Scottish Sports

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After the dethronement of Louis XVI, politics for the first time in France had become an issue for the French to systemize and regulate. No longer did the citizens have to follow the will of the kings’ “godly design” but now would be represented by a republic of the people. Very quickly political factions began to emerge across France. The two major political factions of the Convention were the Jacobins and the Girondins, which held very opposite beliefs of the future of the monarchy. However, both had a strong ambition to gain supremacy in the Convention and to ultimately control the direction of the Revolution. Although in doing so the factions had to gain the support of the Marais, the group that did not belong to any faction. The first issue for the elected deputies of France was to determine the fate of the former King of France, Louis XVI. The strong will of the Jacobin’s beliefs and the ineffective representation of Girondin philosophy strengthened Jacobin support and ultimately determined the death of Louis XVI.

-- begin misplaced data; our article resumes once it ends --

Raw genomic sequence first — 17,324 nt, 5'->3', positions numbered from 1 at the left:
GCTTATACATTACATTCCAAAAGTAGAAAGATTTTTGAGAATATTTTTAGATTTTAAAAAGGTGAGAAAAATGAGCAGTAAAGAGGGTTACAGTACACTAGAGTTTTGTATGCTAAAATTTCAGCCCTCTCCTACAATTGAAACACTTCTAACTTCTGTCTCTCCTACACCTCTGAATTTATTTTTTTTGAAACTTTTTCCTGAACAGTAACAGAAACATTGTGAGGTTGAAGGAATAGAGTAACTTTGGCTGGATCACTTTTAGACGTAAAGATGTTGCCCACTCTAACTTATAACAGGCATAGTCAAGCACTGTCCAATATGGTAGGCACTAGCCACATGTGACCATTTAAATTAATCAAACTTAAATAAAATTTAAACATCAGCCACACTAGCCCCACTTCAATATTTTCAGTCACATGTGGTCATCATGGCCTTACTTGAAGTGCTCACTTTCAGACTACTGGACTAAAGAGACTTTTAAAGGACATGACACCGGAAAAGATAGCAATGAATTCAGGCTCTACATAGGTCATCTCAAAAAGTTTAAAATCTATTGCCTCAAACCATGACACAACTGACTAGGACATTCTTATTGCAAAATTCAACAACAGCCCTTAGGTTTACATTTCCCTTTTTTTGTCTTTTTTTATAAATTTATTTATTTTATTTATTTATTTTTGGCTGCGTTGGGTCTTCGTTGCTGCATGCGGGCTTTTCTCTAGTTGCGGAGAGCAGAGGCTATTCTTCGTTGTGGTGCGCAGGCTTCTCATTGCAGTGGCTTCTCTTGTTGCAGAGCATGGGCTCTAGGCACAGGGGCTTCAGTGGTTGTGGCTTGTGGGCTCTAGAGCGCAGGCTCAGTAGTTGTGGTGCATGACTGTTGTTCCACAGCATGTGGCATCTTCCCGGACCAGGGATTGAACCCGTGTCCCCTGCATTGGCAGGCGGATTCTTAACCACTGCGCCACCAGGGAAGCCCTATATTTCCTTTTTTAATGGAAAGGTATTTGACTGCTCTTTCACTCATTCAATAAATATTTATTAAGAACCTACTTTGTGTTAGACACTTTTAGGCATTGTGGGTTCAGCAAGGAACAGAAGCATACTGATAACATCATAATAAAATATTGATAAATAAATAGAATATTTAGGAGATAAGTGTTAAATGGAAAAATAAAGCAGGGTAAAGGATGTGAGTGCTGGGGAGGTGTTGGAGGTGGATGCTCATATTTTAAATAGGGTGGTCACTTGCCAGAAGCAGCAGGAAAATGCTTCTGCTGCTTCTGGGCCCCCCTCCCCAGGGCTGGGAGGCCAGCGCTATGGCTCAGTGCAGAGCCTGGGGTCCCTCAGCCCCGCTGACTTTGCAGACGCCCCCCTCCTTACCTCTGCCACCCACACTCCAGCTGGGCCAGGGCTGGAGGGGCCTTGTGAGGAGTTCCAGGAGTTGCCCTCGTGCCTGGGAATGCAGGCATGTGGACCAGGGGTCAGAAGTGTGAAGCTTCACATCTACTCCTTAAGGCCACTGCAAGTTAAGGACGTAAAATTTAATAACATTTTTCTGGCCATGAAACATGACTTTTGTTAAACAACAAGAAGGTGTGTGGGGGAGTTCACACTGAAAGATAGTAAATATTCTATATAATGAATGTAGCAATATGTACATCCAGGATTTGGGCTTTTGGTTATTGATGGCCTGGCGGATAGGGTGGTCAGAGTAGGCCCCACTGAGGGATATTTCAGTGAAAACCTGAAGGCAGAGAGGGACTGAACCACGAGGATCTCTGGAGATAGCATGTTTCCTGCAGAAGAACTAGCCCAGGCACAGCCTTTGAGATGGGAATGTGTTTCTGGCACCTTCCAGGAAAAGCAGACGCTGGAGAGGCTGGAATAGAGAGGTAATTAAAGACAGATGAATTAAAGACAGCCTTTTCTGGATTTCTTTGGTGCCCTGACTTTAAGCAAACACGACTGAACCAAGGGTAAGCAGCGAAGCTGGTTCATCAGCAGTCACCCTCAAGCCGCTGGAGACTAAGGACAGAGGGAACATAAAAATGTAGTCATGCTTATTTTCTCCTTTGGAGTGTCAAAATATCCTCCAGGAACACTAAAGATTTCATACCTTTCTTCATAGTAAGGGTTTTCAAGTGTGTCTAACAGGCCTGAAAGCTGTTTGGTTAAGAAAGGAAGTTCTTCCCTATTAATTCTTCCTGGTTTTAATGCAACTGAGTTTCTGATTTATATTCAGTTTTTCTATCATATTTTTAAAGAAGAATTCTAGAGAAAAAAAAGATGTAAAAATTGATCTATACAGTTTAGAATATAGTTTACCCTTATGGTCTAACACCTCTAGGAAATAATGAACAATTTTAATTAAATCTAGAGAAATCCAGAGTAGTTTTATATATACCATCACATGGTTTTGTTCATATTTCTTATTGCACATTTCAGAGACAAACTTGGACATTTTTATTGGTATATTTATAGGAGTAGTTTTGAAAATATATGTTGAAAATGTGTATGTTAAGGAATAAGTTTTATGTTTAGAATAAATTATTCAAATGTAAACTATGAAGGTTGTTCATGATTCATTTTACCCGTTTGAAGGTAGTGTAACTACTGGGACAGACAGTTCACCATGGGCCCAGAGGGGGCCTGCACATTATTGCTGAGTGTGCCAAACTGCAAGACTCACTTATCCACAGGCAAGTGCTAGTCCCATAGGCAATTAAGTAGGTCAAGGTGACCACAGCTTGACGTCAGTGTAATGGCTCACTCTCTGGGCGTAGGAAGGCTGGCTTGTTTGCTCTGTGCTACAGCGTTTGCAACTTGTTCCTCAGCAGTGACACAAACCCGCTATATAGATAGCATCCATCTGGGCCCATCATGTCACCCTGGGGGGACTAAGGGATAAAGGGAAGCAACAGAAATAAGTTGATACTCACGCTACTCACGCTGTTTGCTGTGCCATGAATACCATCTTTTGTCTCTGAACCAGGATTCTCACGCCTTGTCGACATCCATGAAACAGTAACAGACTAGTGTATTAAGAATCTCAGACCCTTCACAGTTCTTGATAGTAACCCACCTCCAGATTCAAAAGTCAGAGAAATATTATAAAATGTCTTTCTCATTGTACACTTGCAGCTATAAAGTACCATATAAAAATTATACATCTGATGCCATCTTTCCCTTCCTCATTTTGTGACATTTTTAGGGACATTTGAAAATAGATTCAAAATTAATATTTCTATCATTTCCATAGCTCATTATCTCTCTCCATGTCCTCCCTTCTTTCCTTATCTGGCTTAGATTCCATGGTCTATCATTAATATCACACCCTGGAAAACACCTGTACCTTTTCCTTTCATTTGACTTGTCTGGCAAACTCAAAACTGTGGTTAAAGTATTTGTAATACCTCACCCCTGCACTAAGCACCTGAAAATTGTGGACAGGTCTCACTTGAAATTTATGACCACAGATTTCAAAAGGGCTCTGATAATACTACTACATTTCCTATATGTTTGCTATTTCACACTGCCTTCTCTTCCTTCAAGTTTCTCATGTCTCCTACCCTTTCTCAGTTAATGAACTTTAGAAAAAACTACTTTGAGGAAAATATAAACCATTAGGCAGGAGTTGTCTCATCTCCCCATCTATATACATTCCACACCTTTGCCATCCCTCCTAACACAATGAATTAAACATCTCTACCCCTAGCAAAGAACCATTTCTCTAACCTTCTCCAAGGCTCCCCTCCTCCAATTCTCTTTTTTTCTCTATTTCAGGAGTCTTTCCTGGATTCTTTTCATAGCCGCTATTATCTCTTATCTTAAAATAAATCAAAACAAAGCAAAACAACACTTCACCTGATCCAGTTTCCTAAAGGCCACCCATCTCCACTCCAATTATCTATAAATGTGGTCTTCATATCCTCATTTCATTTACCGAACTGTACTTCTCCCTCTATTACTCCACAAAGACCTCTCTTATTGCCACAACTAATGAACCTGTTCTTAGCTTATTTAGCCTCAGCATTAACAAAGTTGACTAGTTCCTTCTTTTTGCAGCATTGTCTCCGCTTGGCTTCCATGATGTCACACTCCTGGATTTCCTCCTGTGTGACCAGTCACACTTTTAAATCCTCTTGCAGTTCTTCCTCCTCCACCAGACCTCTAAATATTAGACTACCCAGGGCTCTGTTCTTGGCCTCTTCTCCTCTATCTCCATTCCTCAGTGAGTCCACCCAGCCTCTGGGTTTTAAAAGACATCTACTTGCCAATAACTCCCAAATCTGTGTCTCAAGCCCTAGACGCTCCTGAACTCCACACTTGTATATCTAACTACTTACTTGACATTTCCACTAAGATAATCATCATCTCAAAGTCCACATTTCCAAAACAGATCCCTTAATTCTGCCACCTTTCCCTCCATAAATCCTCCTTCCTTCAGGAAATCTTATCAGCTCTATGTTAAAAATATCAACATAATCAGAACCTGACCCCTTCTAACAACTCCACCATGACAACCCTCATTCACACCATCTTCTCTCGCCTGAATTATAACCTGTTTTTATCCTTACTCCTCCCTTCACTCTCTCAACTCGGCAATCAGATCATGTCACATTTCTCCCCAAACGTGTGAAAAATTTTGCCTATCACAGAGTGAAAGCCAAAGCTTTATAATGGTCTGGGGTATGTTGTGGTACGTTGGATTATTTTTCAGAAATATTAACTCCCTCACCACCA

All three political groups were not the same as the ones found in today’s political campaigns. These historic parties had, “no party machinery, no party funds, no party discipline on voting and in most cases no party platform. They were at best loosely-connected groups of men who had been friends, who shared political ideas, or who were thrown together on specific issues.” However the citizens believed them to be their representatives in the new regime that would debate for the good of the country based on the new principles. The Jacobin faction was formerly the Society of the Friends of the Constitution and was made up of intelligent bourgeoisie. After the Assembly moved to Paris the group enlarged and rented the former residence of the Dominican monks which were known as the Jacobins, a name eventually inherited by the society. The Jacobins strongly supported power in Paris, and heavily pushed egalitarian aspirations. The Jacobins firmly believed that their group represented the people. During the course of the trial of Louis XVI the approximately one hundred and ten members of the Mountain (as they were referred to in the convention because of their choice of the higher seating) believed that Louis should be “judged by the highest tribunal in the land, the people in the revolution on August the 10,1792.” Their final conclusion was that Louis was guilty of treason and that he should be punished by way of the guillotine.

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